The Future of Software Testing

We don't know the future. Nobody does. However, I have been involved with software testing since 2008 and I have seen changes taking place. It used to be simple earlier. We received the requirements and designed simple test cases based on these requirements. Then we received the latest build of the application, execute our test cases and report discrepancies in bug reports. We did all of this as carefully and as fast as we could. As I experienced software testing first hand, I began to learn it. There were multiple approaches available to perform testing tasks. Each approach had its own pros and cons. There were multiple types of testing that we could do. Each of my team members had a different set of skills, strengths and weaknesses. It was not simple anymore. 3 or 4 years ago, I started following the online software testing communities. I read a lot of material and comments on hundreds of topics in software testing. I saw thought leaders in software testing repeatedly pointing us test practitioners to the basics. Over time, I have begun to consider software testing as quite complex and challenging. The good news is that software testing still has a long way to go before it truly matures.

Here is the list of my predictions. These are not revolutionary changes that are going to catch you all of a sudden. In fact, you can see some of these changes today. But, if you are aware that these changes could speed up or intensify in the coming future, then you have a better chance to prepare yourself to take advantage of them.

Prediction #1. Companies will demand more value for the testing resources they put in.
The recent downturn has shaken everyone. We have been forced to become savvier with our investments. The same is true for companies. Companies will demand a better testing service from their resources (in-house testing team or a vendor providing testing services). The companies will now demand:
a. Faster turnaround time
b. Greater coverage of specified and implied requirements
c. Testing in more perspectives (functional, performance, security, usability and so on)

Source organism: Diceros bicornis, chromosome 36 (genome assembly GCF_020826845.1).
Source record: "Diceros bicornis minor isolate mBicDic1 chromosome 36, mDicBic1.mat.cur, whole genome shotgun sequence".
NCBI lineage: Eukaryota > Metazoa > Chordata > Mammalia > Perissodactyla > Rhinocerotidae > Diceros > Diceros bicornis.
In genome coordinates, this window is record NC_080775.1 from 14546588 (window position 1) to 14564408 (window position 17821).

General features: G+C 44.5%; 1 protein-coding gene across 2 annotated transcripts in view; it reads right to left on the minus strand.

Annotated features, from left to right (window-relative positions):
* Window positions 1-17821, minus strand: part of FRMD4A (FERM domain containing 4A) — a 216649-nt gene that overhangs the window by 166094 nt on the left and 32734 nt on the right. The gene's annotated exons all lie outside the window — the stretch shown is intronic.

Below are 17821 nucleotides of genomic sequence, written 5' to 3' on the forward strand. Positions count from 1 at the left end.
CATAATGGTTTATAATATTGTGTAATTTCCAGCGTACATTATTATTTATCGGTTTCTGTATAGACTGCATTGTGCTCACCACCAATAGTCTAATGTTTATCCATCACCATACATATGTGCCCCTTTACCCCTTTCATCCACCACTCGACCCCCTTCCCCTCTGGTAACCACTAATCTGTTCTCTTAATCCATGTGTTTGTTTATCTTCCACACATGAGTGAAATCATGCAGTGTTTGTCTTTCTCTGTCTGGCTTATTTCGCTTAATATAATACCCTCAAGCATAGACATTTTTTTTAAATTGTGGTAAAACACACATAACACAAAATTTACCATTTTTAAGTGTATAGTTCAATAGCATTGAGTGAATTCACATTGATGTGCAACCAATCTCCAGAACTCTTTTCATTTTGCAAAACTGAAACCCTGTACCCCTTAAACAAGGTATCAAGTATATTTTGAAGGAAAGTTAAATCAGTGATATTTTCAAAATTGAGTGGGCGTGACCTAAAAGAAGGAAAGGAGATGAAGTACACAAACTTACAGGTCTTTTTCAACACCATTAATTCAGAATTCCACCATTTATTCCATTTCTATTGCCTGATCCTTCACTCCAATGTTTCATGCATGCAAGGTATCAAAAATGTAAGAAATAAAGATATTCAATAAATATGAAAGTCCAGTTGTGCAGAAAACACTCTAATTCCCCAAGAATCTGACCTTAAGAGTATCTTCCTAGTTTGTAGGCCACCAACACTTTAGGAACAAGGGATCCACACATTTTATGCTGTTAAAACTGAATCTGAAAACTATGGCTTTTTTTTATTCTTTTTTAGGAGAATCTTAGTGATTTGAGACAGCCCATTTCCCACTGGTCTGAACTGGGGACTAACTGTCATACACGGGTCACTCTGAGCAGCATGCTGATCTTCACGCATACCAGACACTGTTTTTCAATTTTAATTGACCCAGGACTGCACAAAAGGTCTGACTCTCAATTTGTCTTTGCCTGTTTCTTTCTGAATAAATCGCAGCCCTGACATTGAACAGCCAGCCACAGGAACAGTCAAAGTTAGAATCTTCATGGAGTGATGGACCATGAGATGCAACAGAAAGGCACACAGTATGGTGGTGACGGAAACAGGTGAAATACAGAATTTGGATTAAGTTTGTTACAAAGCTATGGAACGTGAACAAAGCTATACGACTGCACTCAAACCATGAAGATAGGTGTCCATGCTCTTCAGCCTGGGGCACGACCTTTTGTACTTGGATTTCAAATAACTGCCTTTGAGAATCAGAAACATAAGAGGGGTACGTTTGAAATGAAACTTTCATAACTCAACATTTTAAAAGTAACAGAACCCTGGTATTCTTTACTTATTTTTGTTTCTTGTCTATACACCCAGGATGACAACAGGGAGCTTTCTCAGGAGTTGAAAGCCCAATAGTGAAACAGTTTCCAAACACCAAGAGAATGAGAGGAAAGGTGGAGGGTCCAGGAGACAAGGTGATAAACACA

d. Increased collaboration with all other teams involved in sales/ product development, software development, deployment and support
e. Lower costs (of test infrastructure (test environment), test tools and testing personnel)
f. More transparency of the test process

Prediction #2. Software testing will become more complex.
Keeping in mind the increased expectations of clients, the increasing complexity of applications and the increasing knowledge of test practitioners, software testing will become more complex. In future, testers will need to find answers to the following questions among others:
a. What are the most important business objectives of the application that I am testing?
b. What technologies does my application employ? How do I test each of those?
c. What test infrastructure will I need to test my application? How can I set those up with the least cost (of setting it up, using it, maintaining it and tearing it down)?
d. What tests would provide the best value against the cost of creating them?
e. How is my application integrated with other systems? How do I test various aspects of each integration?
f. What is the best test methodology that I can use?
f. Which of my communication provides the best value to other stakeholders?
g. How do I utilize my natural strengths in testing? How do I circumvent my natural weaknesses?

Prediction # 3. Crowd-sourcing will continue to become popular.
uTest is becoming more popular by the day. Today, uTest has more than 20,000 testers and a client list that includes Google and Microsoft. The clients of crowd-sourcing companies can buy just the testing services they need when they need them and even select the individual testers for the test. No wonder, many companies consider crowd-sourced testing services as viable alternatives to large in-house testing teams or inflexible testing services vendors.

Prediction # 4. In order to get hired and stay hired, testers will need to distinguish themselves from the crowd.
Today, there are masses of software testers. Their profiles and resumes look similar. If I were going to hire someone for my team, I would not like to just go for someone with the basic knowledge and skills. I would like to get the details. And, I would probably like to interview someone with substantial achievements. Someone who has "walked the extra mile". Someone who has achieved more than their counterparts at the same level. Be it extra-ordinary knowledge, uncommon or advanced skills or a solid recognition from testing experts.

Prediction # 5. Social skills and working style will become important.
Other than software testing knowledge and skills, testers will be required to be socially adept. They will be required not only to plan and test well, but also communicate well. They will be required to establish themselves as part of a team, support the team, speak up when required and influence others when required. In future, just testing won't do for the testers. They will also be required to collaborate effectively and strive to maintain long-term relationships with their extended teams. Further, testers will be required to show align themselves to the (stable or changing) business objectives and the team.

What do you feel? Do you think that you are ready for these changes? Are you going to take advantage of them? What other changes do you see on the horizon?

Thanks & Regards ,

Prashant Vadher | QA Engineer


Roshan Patel said...

Yes, I am ready for these changes. In fact these changes are inevitable. :)

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